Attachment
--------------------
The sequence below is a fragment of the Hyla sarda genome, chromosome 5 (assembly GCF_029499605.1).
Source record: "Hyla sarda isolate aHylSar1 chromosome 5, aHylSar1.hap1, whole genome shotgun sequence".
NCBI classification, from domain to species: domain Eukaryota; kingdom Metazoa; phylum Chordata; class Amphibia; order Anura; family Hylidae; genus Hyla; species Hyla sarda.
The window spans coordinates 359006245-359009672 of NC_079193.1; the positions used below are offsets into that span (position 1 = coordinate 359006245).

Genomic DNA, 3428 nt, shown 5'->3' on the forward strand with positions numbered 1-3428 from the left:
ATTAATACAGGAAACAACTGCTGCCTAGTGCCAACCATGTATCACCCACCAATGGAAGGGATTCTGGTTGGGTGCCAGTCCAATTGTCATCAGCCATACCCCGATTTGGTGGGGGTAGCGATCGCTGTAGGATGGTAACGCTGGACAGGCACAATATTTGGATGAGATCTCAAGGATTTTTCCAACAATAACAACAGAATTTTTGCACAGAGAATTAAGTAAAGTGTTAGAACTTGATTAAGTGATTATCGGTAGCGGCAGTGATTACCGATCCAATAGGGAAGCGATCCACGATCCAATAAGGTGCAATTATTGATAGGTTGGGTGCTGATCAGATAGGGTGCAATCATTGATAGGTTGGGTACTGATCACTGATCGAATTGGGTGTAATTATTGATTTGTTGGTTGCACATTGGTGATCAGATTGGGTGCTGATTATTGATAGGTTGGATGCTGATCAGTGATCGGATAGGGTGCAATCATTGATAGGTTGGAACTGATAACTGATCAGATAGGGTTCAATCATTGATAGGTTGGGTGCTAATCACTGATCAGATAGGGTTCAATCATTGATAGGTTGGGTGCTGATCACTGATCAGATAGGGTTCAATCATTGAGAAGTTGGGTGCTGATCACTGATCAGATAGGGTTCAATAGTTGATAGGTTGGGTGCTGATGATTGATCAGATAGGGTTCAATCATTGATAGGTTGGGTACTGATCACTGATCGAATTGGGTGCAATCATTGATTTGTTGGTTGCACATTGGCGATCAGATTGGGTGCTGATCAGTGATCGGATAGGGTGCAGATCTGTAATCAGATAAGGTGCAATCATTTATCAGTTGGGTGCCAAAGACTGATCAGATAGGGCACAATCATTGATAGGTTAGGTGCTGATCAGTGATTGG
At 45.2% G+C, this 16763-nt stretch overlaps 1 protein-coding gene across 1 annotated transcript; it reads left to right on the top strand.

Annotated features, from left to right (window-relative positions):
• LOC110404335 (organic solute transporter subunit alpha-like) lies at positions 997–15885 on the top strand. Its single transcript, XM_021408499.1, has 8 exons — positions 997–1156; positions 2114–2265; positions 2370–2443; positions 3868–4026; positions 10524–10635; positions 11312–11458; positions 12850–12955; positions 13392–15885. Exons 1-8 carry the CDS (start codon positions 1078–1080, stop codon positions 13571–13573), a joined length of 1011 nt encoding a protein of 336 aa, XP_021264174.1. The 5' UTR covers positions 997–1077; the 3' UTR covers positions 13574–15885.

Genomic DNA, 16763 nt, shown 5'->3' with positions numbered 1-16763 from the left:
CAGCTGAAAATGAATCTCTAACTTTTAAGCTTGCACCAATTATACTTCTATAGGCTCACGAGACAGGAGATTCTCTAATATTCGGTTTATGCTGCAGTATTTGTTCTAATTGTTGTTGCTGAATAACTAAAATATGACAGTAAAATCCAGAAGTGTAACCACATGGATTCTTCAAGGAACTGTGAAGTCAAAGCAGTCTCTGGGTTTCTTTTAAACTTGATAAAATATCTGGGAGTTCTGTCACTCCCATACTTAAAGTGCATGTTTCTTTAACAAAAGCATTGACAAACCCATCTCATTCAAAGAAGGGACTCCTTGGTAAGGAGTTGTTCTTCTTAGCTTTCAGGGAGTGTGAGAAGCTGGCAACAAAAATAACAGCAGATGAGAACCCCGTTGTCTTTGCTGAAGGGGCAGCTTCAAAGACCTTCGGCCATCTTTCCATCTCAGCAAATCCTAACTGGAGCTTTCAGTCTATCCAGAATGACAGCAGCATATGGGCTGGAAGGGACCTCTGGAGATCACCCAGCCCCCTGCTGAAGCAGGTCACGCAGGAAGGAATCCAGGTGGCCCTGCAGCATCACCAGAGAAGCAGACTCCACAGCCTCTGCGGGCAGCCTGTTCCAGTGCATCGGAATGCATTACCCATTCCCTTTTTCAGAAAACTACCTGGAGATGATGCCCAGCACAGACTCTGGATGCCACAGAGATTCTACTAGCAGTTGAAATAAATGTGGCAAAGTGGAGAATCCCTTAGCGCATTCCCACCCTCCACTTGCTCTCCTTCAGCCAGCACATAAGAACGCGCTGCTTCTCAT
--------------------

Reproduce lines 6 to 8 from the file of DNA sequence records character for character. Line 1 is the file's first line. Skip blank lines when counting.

ATTAATACAGGAAACAACTGCTGCCTAGTGCCAACCATGTATCACCCACCAATGGAAGGGATTCTGGTTGGGTGCCAGTCCAATTGTCATCAGCCATACCCCGATTTGGTGGGGGTAGCGATCGCTGTAGGATGGTAACGCTGGACAGGCACAATATTTGGATGAGATCTCAAGGATTTTTCCAACAATAACAACAGAATTTTTGCACAGAGAATTAAGTAAAGTGTTAGAACTTGATTAAGTGATTATCGGTAGCGGCAGTGATTACCGATCCAATAGGGAAGCGATCCACGATCCAATAAGGTGCAATTATTGATAGGTTGGGTGCTGATCAGATAGGGTGCAATCATTGATAGGTTGGGTACTGATCACTGATCGAATTGGGTGTAATTATTGATTTGTTGGTTGCACATTGGTGATCAGATTGGGTGCTGATTATTGATAGGTTGGATGCTGATCAGTGATCGGATAGGGTGCAATCATTGATAGGTTGGAACTGATAACTGATCAGATAGGGTTCAATCATTGATAGGTTGGGTGCTAATCACTGATCAGATAGGGTTCAATCATTGATAGGTTGGGTGCTGATCACTGATCAGATAGGGTTCAATCATTGAGAAGTTGGGTGCTGATCACTGATCAGATAGGGTTCAATAGTTGATAGGTTGGGTGCTGATGATTGATCAGATAGGGTTCAATCATTGATAGGTTGGGTACTGATCACTGATCGAATTGGGTGCAATCATTGATTTGTTGGTTGCACATTGGCGATCAGATTGGGTGCTGATCAGTGATCGGATAGGGTGCAGATCTGTAATCAGATAAGGTGCAATCATTTATCAGTTGGGTGCCAAAGACTGATCAGATAGGGCACAATCATTGATAGGTTAGGTGCTGATCAGTGATTGG
At 45.2% G+C, this 16763-nt stretch overlaps 1 protein-coding gene across 1 annotated transcript; it reads left to right on the top strand.

Annotated features, from left to right (window-relative positions):